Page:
When we hear the word, ‘sacrifice’ we think, ‘renunciation’, ‘giving something up’, something painful. We might not even think of God. The word, however, comes from the Latin sacrificium, which means to make something holy, sacred, to remove it from the realm of human use and consecrate it to God, to give it over to God. The bloody character of ancient animal sacrifices, which were supposed to be symbolic of the self-offering of the worshipper, was a consequence of the painful aspect that sacrifice has taken in a world marred by the egoism of sin. To give ourselves to God as a ‘sacrifice’ we now have to die to our own self-will so as to submit ourselves to his life-giving will. We must stop lording it over others, and instead become servants of the one Lord.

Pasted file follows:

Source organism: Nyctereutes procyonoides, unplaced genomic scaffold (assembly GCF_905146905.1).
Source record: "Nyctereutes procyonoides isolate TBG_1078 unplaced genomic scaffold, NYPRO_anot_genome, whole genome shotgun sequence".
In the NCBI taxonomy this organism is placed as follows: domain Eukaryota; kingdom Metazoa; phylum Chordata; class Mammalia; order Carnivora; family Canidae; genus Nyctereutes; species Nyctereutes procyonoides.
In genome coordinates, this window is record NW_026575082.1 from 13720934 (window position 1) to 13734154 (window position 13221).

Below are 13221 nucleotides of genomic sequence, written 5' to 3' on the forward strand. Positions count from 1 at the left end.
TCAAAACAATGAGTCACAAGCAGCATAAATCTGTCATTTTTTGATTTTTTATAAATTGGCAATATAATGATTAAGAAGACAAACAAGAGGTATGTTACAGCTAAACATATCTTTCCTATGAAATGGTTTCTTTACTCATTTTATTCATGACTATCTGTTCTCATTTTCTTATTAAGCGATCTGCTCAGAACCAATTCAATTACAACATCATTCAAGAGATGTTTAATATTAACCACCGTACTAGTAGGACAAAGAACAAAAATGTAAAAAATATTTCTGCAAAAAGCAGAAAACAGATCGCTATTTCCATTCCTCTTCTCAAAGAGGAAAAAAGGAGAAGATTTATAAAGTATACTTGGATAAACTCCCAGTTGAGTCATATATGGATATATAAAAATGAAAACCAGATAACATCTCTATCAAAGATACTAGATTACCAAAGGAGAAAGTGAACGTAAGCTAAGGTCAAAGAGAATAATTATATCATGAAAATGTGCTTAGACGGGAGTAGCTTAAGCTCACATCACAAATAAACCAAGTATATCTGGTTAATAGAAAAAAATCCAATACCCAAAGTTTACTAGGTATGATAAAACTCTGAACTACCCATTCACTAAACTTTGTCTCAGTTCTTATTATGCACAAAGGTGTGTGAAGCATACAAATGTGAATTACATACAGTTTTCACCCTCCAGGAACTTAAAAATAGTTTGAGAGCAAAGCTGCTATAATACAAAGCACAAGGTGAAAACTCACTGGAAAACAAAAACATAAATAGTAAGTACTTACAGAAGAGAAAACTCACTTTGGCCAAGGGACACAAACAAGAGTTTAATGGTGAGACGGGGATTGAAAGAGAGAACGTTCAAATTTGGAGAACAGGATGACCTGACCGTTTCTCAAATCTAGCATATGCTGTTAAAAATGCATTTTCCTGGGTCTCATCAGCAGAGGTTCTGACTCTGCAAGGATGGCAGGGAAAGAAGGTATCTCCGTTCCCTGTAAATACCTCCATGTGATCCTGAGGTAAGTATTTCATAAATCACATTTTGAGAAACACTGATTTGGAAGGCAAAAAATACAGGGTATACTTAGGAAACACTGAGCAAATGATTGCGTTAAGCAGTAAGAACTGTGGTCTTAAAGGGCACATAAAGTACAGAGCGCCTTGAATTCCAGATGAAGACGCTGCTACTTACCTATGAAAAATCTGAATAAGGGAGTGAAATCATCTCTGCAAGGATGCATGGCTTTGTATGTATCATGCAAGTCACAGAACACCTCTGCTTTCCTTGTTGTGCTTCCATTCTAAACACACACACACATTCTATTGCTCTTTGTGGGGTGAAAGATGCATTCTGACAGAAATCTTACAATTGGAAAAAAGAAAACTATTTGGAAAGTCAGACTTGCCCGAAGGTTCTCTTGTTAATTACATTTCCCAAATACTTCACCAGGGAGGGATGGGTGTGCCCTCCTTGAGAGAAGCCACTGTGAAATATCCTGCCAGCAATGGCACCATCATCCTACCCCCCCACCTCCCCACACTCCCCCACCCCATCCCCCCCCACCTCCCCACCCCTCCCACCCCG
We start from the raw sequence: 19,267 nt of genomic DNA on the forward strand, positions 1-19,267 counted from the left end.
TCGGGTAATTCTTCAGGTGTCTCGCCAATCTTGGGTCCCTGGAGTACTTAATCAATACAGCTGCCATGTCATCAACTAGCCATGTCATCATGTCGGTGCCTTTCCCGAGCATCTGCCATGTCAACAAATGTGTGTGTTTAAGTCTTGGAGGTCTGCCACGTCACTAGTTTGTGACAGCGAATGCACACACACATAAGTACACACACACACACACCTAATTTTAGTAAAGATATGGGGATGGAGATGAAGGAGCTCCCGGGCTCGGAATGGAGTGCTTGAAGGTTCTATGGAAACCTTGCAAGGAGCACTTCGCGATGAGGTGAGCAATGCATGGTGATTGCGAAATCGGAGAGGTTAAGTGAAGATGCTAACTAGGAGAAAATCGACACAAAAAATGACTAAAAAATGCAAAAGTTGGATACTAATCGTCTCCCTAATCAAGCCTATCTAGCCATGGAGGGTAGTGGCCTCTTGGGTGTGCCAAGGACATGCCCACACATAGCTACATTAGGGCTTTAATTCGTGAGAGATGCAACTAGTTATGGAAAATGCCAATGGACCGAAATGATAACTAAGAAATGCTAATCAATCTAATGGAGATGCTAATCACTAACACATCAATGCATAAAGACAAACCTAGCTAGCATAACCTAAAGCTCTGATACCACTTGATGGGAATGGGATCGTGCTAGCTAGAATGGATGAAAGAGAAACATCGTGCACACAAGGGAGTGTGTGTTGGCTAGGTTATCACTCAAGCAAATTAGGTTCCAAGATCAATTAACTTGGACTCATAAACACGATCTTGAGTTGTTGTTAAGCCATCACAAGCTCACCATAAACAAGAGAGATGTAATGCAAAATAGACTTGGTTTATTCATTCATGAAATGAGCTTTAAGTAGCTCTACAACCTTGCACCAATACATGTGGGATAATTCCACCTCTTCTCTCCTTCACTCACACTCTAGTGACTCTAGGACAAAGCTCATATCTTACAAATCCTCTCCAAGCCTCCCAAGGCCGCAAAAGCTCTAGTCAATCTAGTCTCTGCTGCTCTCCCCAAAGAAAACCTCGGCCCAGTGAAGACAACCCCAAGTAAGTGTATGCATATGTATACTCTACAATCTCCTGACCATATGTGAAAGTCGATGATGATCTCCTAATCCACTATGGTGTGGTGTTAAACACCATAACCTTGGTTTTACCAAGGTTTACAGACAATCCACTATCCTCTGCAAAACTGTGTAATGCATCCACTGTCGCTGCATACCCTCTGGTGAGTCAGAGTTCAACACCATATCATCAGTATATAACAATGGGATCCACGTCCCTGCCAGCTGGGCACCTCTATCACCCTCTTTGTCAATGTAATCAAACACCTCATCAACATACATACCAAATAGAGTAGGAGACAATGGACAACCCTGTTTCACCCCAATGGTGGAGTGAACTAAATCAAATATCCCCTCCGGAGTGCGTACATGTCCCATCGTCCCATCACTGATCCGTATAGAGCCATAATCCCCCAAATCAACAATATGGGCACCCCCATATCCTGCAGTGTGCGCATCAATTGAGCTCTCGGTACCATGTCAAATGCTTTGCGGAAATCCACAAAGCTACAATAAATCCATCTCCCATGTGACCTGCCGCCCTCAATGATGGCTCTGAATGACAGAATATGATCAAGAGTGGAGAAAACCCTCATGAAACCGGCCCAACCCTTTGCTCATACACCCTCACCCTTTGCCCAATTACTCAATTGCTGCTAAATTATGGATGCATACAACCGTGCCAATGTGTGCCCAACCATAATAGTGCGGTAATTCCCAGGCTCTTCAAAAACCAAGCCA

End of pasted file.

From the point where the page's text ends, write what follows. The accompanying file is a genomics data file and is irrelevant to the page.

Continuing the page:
Jesus is the One whom the Father consecrated (that is he reserved him for himself) and sent him into the world. (cf. Jn 10:36) Jesus, the Son of God made man, who belongs completely to the Father, who feeds on doing the will of the Father who sent him (cf. Jn 4:34), responds to the Father’s consecration by consecrating himself, that is offering himself as a sacrifice for sin. He tells the Father before going to offer himself upon the Cross: I consecrate myself for them that they also may be consecrated in the truth. (Jn 17:19)

Jesus, the Holy One of God, makes himself an offering, giving his sacred humanity back to God, that through him, with him, and in him, we too might be consecrated, sanctified, and given back to God, in body and soul. That is meaning and reality of the Holy Sacrifice of the Mass, our truly reasonable worship.